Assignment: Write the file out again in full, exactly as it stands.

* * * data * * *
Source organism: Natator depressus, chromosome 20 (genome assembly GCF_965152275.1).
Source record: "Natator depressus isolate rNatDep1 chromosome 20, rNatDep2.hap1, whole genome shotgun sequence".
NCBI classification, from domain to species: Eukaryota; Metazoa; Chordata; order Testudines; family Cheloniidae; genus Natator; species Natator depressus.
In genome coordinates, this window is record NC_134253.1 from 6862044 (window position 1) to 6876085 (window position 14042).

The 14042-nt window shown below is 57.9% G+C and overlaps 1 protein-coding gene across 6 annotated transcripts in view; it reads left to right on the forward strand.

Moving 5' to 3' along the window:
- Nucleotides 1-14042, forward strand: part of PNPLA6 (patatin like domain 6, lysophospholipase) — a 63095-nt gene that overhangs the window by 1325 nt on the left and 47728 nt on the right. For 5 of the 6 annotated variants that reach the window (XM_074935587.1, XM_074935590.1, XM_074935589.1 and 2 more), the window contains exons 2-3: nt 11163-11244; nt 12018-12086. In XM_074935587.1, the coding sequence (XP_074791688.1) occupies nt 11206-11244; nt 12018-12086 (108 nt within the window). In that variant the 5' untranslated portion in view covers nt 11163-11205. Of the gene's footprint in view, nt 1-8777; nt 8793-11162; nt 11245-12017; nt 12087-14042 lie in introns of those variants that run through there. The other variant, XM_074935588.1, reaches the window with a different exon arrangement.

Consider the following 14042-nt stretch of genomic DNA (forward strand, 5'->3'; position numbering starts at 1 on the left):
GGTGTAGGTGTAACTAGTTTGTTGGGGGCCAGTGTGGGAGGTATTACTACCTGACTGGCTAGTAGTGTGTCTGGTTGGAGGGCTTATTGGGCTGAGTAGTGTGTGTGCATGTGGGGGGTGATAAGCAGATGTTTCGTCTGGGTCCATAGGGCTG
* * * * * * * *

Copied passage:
Source organism: Natator depressus, chromosome 20 (genome assembly GCF_965152275.1).
Source record: "Natator depressus isolate rNatDep1 chromosome 20, rNatDep2.hap1, whole genome shotgun sequence".
NCBI classification, from domain to species: Eukaryota; Metazoa; Chordata; order Testudines; family Cheloniidae; genus Natator; species Natator depressus.
In genome coordinates, this window is record NC_134253.1 from 6862044 (window position 1) to 6876085 (window position 14042).

The 14042-nt window shown below is 57.9% G+C and overlaps 1 protein-coding gene across 6 annotated transcripts in view; it reads left to right on the forward strand.

Moving 5' to 3' along the window:
- Nucleotides 1-14042, forward strand: part of PNPLA6 (patatin like domain 6, lysophospholipase) — a 63095-nt gene that overhangs the window by 1325 nt on the left and 47728 nt on the right. For 5 of the 6 annotated variants that reach the window (XM_074935587.1, XM_074935590.1, XM_074935589.1 and 2 more), the window contains exons 2-3: nt 11163-11244; nt 12018-12086. In XM_074935587.1, the coding sequence (XP_074791688.1) occupies nt 11206-11244; nt 12018-12086 (108 nt within the window). In that variant the 5' untranslated portion in view covers nt 11163-11205. Of the gene's footprint in view, nt 1-8777; nt 8793-11162; nt 11245-12017; nt 12087-14042 lie in introns of those variants that run through there. The other variant, XM_074935588.1, reaches the window with a different exon arrangement.

Consider the following 14042-nt stretch of genomic DNA (forward strand, 5'->3'; position numbering starts at 1 on the left):
GGTGTAGGTGTAACTAGTTTGTTGGGGGCCAGTGTGGGAGGTATTACTACCTGACTGGCTAGTAGTGTGTCTGGTTGGAGGGCTTATTGGGCTGAGTAGTGTGTGTGCATGTGGGGGGTGATAAGCAGATGTTTCGTCTGGGTCCATAGGGCTG